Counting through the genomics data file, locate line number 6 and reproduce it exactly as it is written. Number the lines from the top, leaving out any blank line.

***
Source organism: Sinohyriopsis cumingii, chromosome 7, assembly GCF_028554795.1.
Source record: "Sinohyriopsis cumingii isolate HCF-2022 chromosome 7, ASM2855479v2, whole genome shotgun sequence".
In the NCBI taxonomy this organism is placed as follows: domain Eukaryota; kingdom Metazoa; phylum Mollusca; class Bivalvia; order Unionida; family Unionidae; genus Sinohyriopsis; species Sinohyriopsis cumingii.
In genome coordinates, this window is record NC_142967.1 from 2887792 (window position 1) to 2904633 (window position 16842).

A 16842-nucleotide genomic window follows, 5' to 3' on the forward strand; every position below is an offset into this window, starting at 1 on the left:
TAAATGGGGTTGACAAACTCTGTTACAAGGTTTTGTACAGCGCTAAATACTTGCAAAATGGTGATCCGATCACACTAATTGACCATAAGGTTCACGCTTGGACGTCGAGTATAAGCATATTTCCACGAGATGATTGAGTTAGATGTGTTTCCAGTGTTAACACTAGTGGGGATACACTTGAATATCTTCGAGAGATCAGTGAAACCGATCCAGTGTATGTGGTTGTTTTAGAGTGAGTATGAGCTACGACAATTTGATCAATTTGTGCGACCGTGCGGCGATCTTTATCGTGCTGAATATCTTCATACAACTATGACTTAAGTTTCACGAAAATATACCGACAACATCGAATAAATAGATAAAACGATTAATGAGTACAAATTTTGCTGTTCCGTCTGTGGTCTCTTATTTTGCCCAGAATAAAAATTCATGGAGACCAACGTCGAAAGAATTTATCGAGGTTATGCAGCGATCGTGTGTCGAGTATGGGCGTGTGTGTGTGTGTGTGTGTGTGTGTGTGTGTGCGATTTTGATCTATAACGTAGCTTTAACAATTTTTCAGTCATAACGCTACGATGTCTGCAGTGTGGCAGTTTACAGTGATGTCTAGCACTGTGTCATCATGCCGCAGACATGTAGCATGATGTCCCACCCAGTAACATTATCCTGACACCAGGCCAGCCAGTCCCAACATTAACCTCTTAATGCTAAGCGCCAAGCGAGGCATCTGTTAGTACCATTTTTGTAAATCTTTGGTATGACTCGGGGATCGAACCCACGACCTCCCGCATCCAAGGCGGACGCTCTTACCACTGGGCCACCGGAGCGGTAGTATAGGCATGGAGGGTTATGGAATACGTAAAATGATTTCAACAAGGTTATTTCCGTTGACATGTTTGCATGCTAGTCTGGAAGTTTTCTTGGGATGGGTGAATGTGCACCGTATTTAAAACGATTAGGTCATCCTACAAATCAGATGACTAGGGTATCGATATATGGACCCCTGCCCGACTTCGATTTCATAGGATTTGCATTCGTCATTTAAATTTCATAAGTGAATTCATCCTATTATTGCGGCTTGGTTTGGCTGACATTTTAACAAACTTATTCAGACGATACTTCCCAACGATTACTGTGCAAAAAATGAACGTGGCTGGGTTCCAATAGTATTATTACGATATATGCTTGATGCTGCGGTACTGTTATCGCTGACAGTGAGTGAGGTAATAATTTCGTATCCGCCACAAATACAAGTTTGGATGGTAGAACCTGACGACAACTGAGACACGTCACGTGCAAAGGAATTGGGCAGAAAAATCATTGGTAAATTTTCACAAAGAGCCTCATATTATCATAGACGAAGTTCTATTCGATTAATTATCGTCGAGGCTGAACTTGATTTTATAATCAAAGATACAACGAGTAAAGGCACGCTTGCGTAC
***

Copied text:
TAAATGGGGTTGACAAACTCTGTTACAAGGTTTTGTACAGCGCTAAATACTTGCAAAATGGTGATCCGATCACACTAATTGACCATAAGGTTCACGCTTGGACGTCGAGTATAAGCATATTTCCACGAGATGATTGAGTTAGATGTGTTTCCAGTGTTAACACTAGTGGGGATACACTTGAATATCTTCGAGAGATCAGTGAAACCGATCCAGTGTATGTGGTTGTTTTAGAGTGAGTATGAGCTACGACAATTTGATCAATTTGTGCGACCGTGCGGCGATCTTTATCGTGCTGAATATCTTCATACAACTATGACTTAAGTTTCACGAAAATATACCGACAACATCGAATAAATAGATAAAACGATTAATGAGTACAAATTTTGCTGTTCCGTCTGTGGTCTCTTATTTTGCCCAGAATAAAAATTCATGGAGACCAACGTCGAAAGAATTTATCGAGGTTATGCAGCGATCGTGTGTCGAGTATGGGCGTGTGTGTGTGTGTGTGTGTGTGTGTGTGTGTGCGATTTTGATCTATAACGTAGCTTTAACAATTTTTCAGTCATAACGCTACGATGTCTGCAGTGTGGCAGTTTACAGTGATGTCTAGCACTGTGTCATCATGCCGCAGACATGTAGCATGATGTCCCACCCAGTAACATTATCCTGACACCAGGCCAGCCAGTCCCAACATTAACCTCTTAATGCTAAGCGCCAAGCGAGGCATCTGTTAGTACCATTTTTGTAAATCTTTGGTATGACTCGGGGATCGAACCCACGACCTCCCGCATCCAAGGCGGACGCTCTTACCACTGGGCCACCGGAGCGGTAGTATAGGCATGGAGGGTTATGGAATACGTAAAATGATTTCAACAAGGTTATTTCCGTTGACATGTTTGCATGCTAGTCTGGAAGTTTTCTTGGGATGGGTGAATGTGCACCGTATTTAAAACGATTAGGTCATCCTACAAATCAGATGACTAGGGTATCGATATATGGACCCCTGCCCGACTTCGATTTCATAGGATTTGCATTCGTCATTTAAATTTCATAAGTGAATTCATCCTATTATTGCGGCTTGGTTTGGCTGACATTTTAACAAACTTATTCAGACGATACTTCCCAACGATTACTGTGCAAAAAATGAACGTGGCTGGGTTCCAATAGTATTATTACGATATATGCTTGATGCTGCGGTACTGTTATCGCTGACAGTGAGTGAGGTAATAATTTCGTATCCGCCACAAATACAAGTTTGGATGGTAGAACCTGACGACAACTGAGACACGTCACGTGCAAAGGAATTGGGCAGAAAAATCATTGGTAAATTTTCACAAAGAGCCTCATATTATCATAGACGAAGTTCTATTCGATTAATTATCGTCGAGGCTGAACTTGATTTTATAATCAAAGATACAACGAGTAAAGGCACGCTTGCGTAC